Improperly Negotiating Student Loan Stipends
Every year, not-for-profit 501(c)(3) hospitals all over the country hire thousands of young physicians. Many offer student loan stipends and repayment packages for new hires. These hospitals agree to pay annual lump-sum student loan payments for new physician hires. Normally these payments are made directly to the student loan servicers.
On the surface, this seems like a fantastic benefit. However, it’s often an absolute waste of resources when PSLF is in play. With PSLF, the goal is to pay the minimum payment. Lump-sum extra payments end up providing no economic benefit as they end up reducing total forgiveness dollar for dollar. On top of that, it’s typically a taxable benefit. So you pay tax on money you effectively give right back to the government. We have seen cases where people are better off not receiving anything at all. It’s a mistake to let this happen without intervening.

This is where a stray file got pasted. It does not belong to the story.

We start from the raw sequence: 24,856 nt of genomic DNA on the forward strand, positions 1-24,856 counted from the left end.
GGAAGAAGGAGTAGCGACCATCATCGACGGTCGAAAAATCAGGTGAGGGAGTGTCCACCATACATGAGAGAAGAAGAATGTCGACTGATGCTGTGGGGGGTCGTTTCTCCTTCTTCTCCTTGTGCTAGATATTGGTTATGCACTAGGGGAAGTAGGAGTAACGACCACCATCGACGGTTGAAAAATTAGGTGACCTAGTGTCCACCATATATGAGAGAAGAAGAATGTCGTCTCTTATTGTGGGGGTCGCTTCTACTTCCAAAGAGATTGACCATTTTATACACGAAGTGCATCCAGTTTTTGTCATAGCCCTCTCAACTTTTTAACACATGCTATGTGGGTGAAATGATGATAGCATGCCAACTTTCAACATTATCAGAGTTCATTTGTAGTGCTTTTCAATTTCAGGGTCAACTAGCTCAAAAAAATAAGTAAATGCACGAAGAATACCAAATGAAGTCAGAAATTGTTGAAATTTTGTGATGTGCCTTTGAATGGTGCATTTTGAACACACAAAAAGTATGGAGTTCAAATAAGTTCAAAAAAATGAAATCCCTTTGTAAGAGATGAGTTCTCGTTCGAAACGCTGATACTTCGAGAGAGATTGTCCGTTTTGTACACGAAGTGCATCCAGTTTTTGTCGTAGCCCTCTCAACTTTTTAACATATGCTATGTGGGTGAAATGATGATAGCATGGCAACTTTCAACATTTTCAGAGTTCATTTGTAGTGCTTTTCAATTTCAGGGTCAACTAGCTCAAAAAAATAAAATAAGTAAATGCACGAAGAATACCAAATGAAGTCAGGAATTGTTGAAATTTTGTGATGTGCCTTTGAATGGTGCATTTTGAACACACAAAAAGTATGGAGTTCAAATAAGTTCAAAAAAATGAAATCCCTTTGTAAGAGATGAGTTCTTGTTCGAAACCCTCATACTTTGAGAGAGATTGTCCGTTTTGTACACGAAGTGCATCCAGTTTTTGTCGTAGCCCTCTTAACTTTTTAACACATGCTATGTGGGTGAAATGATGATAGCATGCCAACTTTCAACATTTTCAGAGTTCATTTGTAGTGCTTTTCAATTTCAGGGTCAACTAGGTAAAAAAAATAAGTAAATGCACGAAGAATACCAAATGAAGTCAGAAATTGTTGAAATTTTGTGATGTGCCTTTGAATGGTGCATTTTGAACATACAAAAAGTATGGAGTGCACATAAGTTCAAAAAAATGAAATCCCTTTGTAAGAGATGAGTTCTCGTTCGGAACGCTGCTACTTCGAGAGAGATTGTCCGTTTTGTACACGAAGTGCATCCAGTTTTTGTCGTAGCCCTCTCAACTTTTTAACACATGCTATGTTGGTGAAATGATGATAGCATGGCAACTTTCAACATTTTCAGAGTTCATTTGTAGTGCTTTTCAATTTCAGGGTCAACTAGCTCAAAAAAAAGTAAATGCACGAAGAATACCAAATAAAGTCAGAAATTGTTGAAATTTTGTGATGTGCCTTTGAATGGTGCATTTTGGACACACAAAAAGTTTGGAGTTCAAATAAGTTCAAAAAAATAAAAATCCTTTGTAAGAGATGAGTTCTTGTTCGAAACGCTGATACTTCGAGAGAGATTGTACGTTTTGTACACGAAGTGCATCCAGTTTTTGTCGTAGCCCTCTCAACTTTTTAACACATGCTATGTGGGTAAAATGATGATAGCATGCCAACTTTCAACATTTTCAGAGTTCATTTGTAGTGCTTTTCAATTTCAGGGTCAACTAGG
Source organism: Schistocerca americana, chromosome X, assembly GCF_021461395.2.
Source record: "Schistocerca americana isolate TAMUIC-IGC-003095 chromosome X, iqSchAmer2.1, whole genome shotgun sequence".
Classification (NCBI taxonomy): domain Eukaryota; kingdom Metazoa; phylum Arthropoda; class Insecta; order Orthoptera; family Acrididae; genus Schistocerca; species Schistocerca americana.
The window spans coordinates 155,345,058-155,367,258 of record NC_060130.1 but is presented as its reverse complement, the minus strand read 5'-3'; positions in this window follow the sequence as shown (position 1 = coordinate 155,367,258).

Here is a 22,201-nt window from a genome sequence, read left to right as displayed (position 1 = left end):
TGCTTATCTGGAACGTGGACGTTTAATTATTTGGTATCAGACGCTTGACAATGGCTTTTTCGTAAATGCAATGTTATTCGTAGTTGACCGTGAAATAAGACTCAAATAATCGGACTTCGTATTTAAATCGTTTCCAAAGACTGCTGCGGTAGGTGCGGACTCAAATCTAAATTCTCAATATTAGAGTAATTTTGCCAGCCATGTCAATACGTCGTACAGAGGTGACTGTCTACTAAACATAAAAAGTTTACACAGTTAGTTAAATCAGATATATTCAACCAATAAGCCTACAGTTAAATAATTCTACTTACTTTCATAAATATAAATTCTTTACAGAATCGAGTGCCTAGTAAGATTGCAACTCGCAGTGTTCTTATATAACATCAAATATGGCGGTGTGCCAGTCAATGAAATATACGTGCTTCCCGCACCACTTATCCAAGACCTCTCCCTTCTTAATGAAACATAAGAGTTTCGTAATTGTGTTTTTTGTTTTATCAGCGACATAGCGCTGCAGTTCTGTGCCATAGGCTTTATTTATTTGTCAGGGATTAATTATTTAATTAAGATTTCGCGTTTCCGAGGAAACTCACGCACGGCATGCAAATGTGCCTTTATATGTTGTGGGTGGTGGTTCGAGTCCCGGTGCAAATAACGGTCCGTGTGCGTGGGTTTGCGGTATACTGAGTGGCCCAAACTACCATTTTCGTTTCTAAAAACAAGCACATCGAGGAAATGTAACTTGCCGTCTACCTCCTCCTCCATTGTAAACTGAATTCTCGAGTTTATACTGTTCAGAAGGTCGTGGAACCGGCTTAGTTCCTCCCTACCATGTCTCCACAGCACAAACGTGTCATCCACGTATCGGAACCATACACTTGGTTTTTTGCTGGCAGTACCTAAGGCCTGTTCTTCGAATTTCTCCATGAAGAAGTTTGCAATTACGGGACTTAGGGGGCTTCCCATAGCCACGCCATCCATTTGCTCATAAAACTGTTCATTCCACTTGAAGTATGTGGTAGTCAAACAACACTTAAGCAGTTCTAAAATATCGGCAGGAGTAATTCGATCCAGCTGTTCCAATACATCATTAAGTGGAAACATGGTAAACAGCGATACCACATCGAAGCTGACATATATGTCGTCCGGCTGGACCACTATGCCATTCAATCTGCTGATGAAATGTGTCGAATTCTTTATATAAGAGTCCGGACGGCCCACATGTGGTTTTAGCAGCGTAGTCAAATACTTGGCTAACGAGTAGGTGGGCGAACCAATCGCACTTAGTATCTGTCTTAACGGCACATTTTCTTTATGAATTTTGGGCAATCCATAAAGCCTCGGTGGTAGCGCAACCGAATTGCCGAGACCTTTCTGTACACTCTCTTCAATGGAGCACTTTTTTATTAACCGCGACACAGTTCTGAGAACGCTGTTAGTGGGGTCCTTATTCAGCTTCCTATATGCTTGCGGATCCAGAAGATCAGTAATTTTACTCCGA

A better route would be to negotiate a salary increase instead of student loan payments. Or have the payments paid directly to you. Most hospitals are happy to make the adjustment once they realize it helps you and doesn’t affect them. However, some hospitals won’t allow this even though it’s an absolute waste of money.
Bringing It All Together
As you can see, student loans have become pretty intense. To help you simplify this concept and wrap your head around the best path to take, we created this student loan flow chart you can see below.
Also, if you’re interested in our student loan advising services, check out this page for more info.
Have questions or care to share your experience? Ask/share in the comments!